ABA issues new guidance on what a lawyer should do before and after a disaster happens

The American Bar Association Standing Committee on Ethics and Professional Responsibility recently released Formal Opinion 482 that underscores the importance of ABA model rules for lawyers affected by disasters and provides specific guidance on their ethical responsibilities in the aftermath of hurricanes, floods, tornadoes, and fires.

The formal opinion notes that recent large-scale disasters, such as Hurricane Florence in the Carolinas, highlight the need for lawyers to understand that extreme weather events and other calamities have the potential to destroy property or cause the long-term loss of power. Lawyers, in turn, have an ethical obligation to implement reasonable measures to safeguard property and funds they hold for clients or third parties, prepare for business interruption and keep clients informed about how to contact them or their successor counsel.

Specifically, the opinion underscores the importance for lawyers to know these ABA Model Rules of Professional Conduct:

• Model Rule 1.4 (communication), which requires them to take reasonable steps to communicate with clients after a disaster.
• Model Rule 1.1 (competence), which requires them to develop sufficient competence in technology to meet their obligations under the rules after a disaster.
• Model Rule 1.15 (safekeeping property), which requires them to protect trust accounts, documents and property the lawyer is holding for clients or third parties.
• Model Rule 5.5 (multijurisdictional practice), which limits practice by lawyers displaced by a disaster.
• Model Rules 7.1 through 7.3, which limit lawyers’ advertising directed to and solicitation of disaster victims.

“Lawyers must be prepared to deal with disasters,” the ABA opinion said. “Foremost among a lawyer’s ethical obligations are those to existing clients, particularly in maintaining communication. Lawyers must also protect documents, funds and other property the lawyer is holding for clients or third parties. By proper advance preparation and taking advantage of available technology during recovery efforts, lawyers will reduce the risk of violating professional obligations after a disaster.”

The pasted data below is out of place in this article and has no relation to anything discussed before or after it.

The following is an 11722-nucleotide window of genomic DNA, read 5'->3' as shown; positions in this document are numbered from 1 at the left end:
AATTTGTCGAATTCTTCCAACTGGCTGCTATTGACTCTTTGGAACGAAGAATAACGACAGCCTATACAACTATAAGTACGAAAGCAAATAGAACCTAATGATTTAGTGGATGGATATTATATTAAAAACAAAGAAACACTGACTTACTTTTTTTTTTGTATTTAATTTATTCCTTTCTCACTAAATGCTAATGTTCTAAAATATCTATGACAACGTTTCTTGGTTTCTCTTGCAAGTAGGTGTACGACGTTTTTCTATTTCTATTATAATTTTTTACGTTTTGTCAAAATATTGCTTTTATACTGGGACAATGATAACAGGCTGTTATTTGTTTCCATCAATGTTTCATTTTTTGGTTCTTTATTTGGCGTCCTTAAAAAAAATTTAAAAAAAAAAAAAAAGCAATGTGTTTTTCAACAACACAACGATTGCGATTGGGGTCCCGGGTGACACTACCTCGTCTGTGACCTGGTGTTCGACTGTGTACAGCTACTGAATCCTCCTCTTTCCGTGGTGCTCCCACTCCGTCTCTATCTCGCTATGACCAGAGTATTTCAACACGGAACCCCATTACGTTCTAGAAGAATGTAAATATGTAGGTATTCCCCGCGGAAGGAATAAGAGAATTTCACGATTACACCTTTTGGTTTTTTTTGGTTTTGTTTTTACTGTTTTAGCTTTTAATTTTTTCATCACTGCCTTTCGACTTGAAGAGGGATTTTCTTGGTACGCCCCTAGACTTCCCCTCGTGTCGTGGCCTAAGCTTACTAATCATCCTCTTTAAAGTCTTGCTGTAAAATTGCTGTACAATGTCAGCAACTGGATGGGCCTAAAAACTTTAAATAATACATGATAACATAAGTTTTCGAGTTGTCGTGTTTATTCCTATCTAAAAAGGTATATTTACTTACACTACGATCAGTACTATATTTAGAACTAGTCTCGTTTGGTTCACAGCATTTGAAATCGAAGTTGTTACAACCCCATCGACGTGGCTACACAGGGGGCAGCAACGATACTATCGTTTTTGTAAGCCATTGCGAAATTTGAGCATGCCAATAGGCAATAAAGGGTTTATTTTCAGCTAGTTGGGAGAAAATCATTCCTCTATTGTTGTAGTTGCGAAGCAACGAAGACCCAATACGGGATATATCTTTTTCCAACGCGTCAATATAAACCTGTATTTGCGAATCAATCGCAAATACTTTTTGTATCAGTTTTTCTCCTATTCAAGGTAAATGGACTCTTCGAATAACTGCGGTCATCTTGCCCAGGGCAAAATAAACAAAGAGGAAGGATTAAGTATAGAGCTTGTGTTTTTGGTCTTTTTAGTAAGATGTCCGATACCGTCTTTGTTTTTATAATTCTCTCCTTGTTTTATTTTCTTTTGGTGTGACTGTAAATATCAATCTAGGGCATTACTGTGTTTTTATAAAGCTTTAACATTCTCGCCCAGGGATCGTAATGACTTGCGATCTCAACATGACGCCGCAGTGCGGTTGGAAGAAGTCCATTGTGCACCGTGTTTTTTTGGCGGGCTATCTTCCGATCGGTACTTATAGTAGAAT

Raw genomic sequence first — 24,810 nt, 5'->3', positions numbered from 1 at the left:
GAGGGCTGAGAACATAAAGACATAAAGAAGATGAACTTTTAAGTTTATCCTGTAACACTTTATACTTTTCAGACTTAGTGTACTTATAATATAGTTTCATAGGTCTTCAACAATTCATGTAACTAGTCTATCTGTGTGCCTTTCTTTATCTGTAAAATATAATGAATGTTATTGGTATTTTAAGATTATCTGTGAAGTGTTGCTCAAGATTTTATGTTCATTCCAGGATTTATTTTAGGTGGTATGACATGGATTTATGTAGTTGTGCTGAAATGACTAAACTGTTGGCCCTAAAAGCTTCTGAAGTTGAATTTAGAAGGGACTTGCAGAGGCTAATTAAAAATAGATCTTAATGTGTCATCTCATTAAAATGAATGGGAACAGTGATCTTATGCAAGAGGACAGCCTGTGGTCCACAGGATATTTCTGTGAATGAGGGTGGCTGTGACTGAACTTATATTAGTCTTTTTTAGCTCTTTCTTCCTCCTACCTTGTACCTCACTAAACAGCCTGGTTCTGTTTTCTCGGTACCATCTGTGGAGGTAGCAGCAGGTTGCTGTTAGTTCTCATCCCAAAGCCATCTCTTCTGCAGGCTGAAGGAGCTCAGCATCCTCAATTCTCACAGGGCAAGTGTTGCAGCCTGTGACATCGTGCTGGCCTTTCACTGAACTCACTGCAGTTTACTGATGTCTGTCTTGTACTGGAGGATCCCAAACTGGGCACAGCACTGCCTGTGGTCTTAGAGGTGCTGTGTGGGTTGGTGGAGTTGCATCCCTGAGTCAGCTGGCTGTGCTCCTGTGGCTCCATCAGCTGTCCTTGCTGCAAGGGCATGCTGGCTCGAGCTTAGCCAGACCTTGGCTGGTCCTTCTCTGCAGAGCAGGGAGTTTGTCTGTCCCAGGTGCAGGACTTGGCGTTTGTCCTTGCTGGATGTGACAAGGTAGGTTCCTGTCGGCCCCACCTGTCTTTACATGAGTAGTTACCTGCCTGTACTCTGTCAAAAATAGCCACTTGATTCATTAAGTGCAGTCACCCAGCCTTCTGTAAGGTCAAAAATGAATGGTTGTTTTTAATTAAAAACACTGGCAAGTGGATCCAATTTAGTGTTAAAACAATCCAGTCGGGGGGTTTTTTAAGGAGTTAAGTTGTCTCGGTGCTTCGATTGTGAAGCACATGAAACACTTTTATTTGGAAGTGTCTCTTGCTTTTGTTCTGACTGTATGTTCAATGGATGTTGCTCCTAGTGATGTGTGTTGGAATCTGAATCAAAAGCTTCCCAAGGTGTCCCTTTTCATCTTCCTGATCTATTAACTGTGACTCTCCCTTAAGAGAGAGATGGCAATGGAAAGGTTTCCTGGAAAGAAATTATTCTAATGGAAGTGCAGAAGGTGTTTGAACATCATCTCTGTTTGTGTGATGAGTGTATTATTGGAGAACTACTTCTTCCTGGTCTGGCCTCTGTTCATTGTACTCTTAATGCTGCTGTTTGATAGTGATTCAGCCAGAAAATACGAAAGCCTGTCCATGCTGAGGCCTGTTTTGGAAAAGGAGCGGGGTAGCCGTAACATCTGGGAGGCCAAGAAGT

The formal opinion is the latest of several ABA initiatives in recent years that focus on disaster relief and legal issues.

The ABA Standing Committee on Disaster Response and Preparedness works to educate lawyers, bar associations and the justice system on how to prepare for and respond to disasters and provides helpful information on its website. Through the Disaster Legal Services Program, the ABA Young Lawyers Division and the Federal Emergency Management Agency provide immediate temporary legal assistance to eligible disaster survivors at no charge. Also, the 2018 10th Annual National Celebration of Pro Bono next month focuses on helping disaster survivors with their countless legal issues — including insurance disputes, FEMA appeals, landlord tenant disputes, consumer fraud, health and education issues.

The ABA Standing Committee on Ethics and Professional Responsibility periodically issues ethics opinions to guide lawyers, courts and the public in interpreting and applying ABA model ethics rules to specific issues of legal practice, client-lawyer relationships and judicial behavior. Formal Opinion 482 and other ABA ethics opinions are available on the ABA Center for Professional Responsibility website: www.americanbar.org/groups/professional_responsibility.html.

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